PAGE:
William & Mary Environmental Law and Policy Review
Are Renewable Portfolio Standards a Policy Cure-All?: A Case Study of Illinois's Experience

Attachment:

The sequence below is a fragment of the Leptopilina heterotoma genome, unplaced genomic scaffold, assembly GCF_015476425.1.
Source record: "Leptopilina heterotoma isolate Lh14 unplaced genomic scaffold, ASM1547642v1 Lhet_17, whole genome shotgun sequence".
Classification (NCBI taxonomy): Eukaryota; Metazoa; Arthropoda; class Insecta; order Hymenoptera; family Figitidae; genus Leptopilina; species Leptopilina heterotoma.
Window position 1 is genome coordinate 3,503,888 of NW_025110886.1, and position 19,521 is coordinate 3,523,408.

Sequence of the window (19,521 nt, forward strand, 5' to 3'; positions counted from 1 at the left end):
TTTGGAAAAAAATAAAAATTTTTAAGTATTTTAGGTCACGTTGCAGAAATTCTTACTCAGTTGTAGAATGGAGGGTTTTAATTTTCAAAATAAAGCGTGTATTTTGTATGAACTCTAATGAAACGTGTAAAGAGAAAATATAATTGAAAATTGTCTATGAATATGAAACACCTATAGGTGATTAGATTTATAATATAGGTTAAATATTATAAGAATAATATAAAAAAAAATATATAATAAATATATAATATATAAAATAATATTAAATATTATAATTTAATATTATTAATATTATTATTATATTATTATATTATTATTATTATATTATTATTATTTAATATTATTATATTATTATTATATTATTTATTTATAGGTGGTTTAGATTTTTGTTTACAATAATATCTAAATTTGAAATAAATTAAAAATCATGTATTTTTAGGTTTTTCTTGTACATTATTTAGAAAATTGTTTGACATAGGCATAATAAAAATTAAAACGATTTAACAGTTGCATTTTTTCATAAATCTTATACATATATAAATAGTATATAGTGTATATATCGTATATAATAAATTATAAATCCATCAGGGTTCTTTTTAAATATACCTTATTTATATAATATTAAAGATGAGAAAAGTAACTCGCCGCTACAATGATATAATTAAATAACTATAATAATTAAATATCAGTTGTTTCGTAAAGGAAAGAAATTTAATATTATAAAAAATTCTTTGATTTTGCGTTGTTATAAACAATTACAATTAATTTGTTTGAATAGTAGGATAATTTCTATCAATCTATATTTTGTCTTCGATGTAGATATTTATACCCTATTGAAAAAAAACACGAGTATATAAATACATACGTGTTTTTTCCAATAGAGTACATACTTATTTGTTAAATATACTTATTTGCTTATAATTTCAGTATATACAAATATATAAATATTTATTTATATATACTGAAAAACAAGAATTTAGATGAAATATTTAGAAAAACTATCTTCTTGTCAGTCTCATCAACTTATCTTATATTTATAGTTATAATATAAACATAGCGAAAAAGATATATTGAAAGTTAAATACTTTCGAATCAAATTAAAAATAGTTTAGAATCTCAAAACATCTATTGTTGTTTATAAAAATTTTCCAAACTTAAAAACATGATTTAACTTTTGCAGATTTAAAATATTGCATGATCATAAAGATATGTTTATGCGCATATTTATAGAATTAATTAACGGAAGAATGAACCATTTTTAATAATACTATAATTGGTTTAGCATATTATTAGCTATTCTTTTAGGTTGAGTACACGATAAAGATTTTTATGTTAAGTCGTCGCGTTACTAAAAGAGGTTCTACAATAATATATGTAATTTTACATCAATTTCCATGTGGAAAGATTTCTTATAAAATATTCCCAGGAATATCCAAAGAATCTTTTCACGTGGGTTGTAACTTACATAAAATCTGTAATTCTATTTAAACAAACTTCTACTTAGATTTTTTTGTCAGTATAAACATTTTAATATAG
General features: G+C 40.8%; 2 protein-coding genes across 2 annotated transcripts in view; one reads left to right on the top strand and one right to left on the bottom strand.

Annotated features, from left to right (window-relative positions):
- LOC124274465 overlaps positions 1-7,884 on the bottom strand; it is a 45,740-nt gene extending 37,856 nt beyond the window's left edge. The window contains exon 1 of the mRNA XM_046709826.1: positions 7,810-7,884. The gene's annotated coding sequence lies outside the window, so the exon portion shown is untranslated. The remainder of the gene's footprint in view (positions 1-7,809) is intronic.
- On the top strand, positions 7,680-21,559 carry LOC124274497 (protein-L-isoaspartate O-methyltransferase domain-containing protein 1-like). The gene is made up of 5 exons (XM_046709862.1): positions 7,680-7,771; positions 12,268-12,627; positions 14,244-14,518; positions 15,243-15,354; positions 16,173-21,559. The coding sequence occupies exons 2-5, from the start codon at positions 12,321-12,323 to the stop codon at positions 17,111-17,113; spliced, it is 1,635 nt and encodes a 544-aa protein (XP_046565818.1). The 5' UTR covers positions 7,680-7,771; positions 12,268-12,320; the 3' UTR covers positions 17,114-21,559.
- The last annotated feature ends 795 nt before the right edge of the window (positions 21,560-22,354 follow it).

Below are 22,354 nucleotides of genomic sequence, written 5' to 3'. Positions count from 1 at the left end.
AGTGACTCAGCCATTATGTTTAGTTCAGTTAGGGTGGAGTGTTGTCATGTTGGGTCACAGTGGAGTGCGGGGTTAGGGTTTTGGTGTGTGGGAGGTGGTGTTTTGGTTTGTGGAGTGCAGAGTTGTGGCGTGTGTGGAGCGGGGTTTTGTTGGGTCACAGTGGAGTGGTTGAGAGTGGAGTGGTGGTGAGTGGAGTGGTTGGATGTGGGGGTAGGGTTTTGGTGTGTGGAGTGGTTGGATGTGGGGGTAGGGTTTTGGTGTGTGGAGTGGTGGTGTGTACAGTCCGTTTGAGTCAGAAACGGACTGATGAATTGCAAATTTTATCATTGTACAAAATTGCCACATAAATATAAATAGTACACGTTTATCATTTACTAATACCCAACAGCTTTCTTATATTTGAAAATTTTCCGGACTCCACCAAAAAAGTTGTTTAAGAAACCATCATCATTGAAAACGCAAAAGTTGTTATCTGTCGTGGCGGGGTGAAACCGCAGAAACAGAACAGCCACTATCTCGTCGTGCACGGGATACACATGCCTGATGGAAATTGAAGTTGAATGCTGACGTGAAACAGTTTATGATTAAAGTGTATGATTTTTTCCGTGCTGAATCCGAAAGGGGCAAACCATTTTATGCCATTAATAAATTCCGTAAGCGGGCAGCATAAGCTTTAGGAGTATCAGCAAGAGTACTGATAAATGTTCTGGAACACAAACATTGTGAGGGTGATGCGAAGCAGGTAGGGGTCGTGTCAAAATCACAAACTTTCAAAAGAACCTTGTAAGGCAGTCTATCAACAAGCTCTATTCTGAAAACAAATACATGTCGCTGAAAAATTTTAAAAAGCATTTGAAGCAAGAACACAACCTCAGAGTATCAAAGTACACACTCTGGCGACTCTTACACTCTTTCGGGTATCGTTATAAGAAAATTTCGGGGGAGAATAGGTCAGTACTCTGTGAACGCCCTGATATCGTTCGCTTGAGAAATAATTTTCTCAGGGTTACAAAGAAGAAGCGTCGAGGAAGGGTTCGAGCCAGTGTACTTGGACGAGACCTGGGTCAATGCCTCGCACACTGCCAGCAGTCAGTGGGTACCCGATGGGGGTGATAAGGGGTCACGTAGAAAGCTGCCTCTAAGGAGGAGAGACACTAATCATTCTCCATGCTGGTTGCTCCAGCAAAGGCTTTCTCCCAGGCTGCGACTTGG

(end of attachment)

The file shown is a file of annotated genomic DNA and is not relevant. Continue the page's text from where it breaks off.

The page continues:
Renewable Portfolio Standards (“RPS”) are stated to have a plethora of benefits: job creation, renewable energy growth, reduced carbon emissions, and a reduction in retail electricity prices. Often when a policy has multiple agendas, the policy fails to meet any of the objectives. Twenty-nine states have implemented an RPS, but state policies vary with regard to the sources considered eligible, out-of-state generation, credit trading, and the process of ensuring compliance. The various policy facets affect the growth of renewable energy within the state and affect the additional stated benefits of job creation and reduced emissions. This paper examines Illinois’s RPS as a case study for analyzing the many goals and impacts of other RPSs. We use Illinois’s market for electricity as a case study for several reasons. First, the RPS in Illinois focuses on encouraging wind generation by requiring seventy-five percent of the standard be generated from wind. This aspect allows us to focus on the growth of the wind industry. Next, the electricity market in Illinois allows customers to choose their electricity supplier. We can analyze restructuring and its impact on the renewable sector. Finally, Illinois is surrounded by states whose renewable industry may benefit from Illinois’s mandate. We will also examine the impact of Illinois’s standard on the renewable electricity generation in the surrounding states.